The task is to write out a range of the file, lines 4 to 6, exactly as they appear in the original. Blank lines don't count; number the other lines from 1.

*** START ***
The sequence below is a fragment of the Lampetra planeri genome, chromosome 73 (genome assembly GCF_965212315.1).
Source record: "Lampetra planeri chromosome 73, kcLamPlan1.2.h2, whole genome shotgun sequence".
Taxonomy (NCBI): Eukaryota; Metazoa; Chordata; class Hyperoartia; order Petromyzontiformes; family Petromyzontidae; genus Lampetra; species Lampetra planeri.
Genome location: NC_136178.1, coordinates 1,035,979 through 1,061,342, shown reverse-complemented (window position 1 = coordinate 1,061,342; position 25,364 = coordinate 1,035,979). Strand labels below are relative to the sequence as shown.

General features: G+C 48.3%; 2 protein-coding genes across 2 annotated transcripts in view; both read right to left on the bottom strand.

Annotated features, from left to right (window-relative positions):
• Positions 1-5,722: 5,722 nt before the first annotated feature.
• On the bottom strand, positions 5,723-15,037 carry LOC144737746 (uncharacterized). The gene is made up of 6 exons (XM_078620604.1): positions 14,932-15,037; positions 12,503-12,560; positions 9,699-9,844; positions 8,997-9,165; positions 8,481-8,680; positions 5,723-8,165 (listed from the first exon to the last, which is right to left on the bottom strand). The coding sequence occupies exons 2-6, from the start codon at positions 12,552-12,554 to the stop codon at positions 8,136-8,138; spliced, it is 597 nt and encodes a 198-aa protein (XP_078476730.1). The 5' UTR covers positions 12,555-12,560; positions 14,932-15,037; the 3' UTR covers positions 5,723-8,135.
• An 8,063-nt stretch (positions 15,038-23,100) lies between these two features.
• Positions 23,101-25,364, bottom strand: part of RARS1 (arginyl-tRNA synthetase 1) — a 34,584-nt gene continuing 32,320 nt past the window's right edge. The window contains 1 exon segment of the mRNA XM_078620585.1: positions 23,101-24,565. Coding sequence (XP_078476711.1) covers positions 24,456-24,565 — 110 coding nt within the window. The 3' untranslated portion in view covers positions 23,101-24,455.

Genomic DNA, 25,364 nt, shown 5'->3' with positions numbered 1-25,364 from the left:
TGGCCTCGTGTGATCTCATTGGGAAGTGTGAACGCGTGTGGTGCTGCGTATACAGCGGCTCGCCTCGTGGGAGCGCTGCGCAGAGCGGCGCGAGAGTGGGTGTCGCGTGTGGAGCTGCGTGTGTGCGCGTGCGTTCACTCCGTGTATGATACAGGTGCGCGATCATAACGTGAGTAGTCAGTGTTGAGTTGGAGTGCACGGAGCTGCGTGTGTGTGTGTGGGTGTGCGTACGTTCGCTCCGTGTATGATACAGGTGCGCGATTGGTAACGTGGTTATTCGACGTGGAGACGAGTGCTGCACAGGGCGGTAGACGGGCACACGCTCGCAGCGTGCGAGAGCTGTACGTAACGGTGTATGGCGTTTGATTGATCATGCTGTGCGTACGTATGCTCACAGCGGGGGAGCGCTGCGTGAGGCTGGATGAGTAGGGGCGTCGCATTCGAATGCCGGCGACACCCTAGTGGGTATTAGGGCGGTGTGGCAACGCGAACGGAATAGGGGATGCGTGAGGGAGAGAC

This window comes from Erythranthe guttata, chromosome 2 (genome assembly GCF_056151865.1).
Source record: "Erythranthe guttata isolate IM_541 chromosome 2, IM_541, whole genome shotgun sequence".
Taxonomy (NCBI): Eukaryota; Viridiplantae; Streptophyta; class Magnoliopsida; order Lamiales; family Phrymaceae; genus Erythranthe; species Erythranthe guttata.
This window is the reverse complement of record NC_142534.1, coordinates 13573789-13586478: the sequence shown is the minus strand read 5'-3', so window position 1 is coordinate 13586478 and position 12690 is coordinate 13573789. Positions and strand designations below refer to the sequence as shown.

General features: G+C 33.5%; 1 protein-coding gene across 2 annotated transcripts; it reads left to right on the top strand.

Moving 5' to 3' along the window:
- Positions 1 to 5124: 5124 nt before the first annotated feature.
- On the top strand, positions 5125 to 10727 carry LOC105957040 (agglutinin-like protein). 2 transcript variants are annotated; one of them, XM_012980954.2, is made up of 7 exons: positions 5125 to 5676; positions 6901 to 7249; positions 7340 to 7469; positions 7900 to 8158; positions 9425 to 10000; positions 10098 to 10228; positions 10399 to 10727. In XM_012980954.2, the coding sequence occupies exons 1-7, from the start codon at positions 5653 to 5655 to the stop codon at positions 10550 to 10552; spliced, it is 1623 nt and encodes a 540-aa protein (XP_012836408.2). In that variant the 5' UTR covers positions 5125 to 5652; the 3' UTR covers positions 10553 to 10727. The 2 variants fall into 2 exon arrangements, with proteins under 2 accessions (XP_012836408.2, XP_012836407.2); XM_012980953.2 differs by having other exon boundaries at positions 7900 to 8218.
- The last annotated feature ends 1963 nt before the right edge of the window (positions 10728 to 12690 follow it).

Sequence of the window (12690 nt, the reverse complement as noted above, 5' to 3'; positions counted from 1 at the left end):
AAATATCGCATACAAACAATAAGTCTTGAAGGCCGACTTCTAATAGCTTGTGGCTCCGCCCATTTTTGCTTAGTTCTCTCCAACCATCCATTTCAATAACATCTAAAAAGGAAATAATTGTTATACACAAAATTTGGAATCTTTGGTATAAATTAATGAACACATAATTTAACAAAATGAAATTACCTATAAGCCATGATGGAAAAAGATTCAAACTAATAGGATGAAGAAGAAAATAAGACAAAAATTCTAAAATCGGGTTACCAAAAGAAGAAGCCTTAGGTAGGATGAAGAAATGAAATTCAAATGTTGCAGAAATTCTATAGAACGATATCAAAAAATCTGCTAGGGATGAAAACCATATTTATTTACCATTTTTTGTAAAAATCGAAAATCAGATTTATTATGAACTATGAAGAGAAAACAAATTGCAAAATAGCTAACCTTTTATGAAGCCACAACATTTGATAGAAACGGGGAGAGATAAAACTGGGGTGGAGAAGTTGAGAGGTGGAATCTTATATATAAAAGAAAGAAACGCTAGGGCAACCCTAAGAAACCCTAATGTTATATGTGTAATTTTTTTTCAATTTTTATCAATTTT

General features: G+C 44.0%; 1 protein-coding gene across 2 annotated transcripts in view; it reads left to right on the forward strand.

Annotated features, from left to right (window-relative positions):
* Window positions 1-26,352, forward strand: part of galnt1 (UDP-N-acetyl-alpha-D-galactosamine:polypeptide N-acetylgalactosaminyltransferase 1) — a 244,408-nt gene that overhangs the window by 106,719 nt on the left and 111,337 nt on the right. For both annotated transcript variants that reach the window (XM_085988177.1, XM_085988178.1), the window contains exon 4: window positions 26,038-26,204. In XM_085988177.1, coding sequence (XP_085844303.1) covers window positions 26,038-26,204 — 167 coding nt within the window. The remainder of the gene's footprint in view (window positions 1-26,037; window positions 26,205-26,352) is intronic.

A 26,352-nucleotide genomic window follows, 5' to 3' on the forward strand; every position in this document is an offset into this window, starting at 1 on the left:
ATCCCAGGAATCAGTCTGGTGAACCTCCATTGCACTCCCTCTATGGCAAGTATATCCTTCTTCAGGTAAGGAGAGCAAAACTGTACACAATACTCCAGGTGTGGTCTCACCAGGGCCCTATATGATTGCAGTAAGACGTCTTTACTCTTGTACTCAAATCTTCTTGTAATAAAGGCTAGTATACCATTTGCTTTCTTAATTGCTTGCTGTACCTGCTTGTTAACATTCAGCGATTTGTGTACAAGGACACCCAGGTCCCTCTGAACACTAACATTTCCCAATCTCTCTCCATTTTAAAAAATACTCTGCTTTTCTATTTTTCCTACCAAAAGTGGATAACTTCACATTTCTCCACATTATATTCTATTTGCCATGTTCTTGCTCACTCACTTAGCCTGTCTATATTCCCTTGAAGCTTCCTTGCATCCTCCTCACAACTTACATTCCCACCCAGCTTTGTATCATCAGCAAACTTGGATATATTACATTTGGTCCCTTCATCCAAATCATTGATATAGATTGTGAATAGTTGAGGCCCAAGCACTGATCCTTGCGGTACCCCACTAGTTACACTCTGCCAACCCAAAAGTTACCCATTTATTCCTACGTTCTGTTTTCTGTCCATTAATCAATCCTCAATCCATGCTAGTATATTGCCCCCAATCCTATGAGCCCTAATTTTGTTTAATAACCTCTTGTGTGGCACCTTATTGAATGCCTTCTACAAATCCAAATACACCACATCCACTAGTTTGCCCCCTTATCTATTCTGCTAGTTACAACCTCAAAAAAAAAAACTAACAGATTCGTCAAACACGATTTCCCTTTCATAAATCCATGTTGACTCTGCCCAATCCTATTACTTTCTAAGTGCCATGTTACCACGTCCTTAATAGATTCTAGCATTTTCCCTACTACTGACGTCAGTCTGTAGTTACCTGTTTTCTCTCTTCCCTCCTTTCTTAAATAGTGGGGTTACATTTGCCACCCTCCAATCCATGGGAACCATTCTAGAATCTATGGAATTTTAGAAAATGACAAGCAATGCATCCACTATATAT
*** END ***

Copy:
Genome location: NC_136178.1, coordinates 1,035,979 through 1,061,342, shown reverse-complemented (window position 1 = coordinate 1,061,342; position 25,364 = coordinate 1,035,979). Strand labels below are relative to the sequence as shown.

General features: G+C 48.3%; 2 protein-coding genes across 2 annotated transcripts in view; both read right to left on the bottom strand.

Annotated features, from left to right (window-relative positions):